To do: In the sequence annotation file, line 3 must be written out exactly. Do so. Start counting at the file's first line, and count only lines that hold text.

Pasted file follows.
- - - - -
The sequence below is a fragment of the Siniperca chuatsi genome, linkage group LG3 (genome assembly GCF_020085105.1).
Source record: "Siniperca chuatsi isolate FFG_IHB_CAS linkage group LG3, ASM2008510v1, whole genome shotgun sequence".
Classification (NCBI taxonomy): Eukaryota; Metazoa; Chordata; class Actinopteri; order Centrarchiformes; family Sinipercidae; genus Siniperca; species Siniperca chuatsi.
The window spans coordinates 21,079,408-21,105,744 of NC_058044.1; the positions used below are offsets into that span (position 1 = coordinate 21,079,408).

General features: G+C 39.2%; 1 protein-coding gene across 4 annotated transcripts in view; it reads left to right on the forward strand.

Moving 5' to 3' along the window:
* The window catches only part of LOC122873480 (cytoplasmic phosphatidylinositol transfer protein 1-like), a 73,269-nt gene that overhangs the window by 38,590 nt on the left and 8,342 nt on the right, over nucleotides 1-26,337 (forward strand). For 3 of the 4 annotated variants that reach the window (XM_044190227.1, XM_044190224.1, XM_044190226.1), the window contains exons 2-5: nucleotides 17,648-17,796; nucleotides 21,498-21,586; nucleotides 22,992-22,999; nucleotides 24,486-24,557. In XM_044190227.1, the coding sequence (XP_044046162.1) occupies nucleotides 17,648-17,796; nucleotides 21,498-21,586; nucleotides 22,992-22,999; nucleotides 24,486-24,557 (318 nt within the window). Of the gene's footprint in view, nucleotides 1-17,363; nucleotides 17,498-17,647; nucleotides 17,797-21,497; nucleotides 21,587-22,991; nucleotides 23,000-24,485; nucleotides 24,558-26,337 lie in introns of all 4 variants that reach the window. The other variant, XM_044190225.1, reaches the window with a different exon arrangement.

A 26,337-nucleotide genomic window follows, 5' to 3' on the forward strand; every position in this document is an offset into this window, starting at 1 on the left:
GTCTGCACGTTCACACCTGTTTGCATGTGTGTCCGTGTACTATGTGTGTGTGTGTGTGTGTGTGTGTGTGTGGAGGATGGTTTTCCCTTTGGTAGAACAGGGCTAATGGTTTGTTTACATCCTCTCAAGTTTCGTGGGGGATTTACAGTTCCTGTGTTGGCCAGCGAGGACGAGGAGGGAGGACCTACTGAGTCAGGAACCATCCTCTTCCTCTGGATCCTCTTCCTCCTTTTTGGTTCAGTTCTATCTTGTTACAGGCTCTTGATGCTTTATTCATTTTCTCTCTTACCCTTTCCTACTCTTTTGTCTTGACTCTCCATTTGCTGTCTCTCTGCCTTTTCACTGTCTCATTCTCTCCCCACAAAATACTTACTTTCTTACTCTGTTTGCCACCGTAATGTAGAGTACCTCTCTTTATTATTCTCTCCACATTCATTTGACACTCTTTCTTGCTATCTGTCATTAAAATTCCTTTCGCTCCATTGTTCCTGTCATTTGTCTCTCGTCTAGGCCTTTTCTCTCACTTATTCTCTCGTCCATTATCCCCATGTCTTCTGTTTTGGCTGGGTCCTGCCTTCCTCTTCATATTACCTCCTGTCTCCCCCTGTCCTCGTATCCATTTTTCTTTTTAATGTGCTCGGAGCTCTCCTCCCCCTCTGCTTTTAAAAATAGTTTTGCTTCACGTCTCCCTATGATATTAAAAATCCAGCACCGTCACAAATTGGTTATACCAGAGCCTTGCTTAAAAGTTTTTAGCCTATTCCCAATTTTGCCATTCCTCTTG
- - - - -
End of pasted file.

Classification (NCBI taxonomy): Eukaryota; Metazoa; Chordata; class Actinopteri; order Centrarchiformes; family Sinipercidae; genus Siniperca; species Siniperca chuatsi.